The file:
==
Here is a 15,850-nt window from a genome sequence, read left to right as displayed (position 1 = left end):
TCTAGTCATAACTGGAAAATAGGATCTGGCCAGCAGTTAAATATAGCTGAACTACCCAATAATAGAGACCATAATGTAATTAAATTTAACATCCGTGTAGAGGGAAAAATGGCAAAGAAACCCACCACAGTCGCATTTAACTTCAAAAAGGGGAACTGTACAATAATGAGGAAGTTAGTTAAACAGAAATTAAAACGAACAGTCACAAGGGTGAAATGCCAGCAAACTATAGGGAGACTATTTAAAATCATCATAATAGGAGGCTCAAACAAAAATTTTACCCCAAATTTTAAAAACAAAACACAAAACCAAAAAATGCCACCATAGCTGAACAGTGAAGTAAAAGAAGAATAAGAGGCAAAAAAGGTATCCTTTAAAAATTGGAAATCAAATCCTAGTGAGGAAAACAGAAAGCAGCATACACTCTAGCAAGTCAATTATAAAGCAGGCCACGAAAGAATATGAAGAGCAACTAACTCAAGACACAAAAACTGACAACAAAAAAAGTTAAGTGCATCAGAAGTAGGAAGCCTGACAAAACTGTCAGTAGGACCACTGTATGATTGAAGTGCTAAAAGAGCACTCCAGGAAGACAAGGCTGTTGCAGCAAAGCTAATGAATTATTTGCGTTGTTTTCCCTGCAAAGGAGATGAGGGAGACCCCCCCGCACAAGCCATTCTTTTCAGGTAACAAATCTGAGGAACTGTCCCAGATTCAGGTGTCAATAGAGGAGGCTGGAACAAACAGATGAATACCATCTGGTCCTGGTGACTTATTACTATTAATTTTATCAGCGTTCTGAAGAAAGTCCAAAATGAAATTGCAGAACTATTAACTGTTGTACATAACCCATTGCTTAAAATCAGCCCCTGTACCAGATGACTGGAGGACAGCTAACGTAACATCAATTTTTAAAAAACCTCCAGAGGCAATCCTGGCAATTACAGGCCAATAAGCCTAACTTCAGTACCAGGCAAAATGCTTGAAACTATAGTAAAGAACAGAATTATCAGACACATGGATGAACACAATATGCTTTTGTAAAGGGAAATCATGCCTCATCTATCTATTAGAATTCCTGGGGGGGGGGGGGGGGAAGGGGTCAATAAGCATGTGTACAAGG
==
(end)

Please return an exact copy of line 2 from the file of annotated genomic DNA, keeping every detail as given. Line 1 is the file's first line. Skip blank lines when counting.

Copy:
TCTAGTCATAACTGGAAAATAGGATCTGGCCAGCAGTTAAATATAGCTGAACTACCCAATAATAGAGACCATAATGTAATTAAATTTAACATCCGTGTAGAGGGAAAAATGGCAAAGAAACCCACCACAGTCGCATTTAACTTCAAAAAGGGGAACTGTACAATAATGAGGAAGTTAGTTAAACAGAAATTAAAACGAACAGTCACAAGGGTGAAATGCCAGCAAACTATAGGGAGACTATTTAAAATCATCATAATAGGAGGCTCAAACAAAAATTTTACCCCAAATTTTAAAAACAAAACACAAAACCAAAAAATGCCACCATAGCTGAACAGTGAAGTAAAAGAAGAATAAGAGGCAAAAAAGGTATCCTTTAAAAATTGGAAATCAAATCCTAGTGAGGAAAACAGAAAGCAGCATACACTCTAGCAAGTCAATTATAAAGCAGGCCACGAAAGAATATGAAGAGCAACTAACTCAAGACACAAAAACTGACAACAAAAAAAGTTAAGTGCATCAGAAGTAGGAAGCCTGACAAAACTGTCAGTAGGACCACTGTATGATTGAAGTGCTAAAAGAGCACTCCAGGAAGACAAGGCTGTTGCAGCAAAGCTAATGAATTATTTGCGTTGTTTTCCCTGCAAAGGAGATGAGGGAGACCCCCCCGCACAAGCCATTCTTTTCAGGTAACAAATCTGAGGAACTGTCCCAGATTCAGGTGTCAATAGAGGAGGCTGGAACAAACAGATGAATACCATCTGGTCCTGGTGACTTATTACTATTAATTTTATCAGCGTTCTGAAGAAAGTCCAAAATGAAATTGCAGAACTATTAACTGTTGTACATAACCCATTGCTTAAAATCAGCCCCTGTACCAGATGACTGGAGGACAGCTAACGTAACATCAATTTTTAAAAAACCTCCAGAGGCAATCCTGGCAATTACAGGCCAATAAGCCTAACTTCAGTACCAGGCAAAATGCTTGAAACTATAGTAAAGAACAGAATTATCAGACACATGGATGAACACAATATGCTTTTGTAAAGGGAAATCATGCCTCATCTATCTATTAGAATTCCTGGGGGGGGGGGGGGGGAAGGGGTCAATAAGCATGTGTACAAGG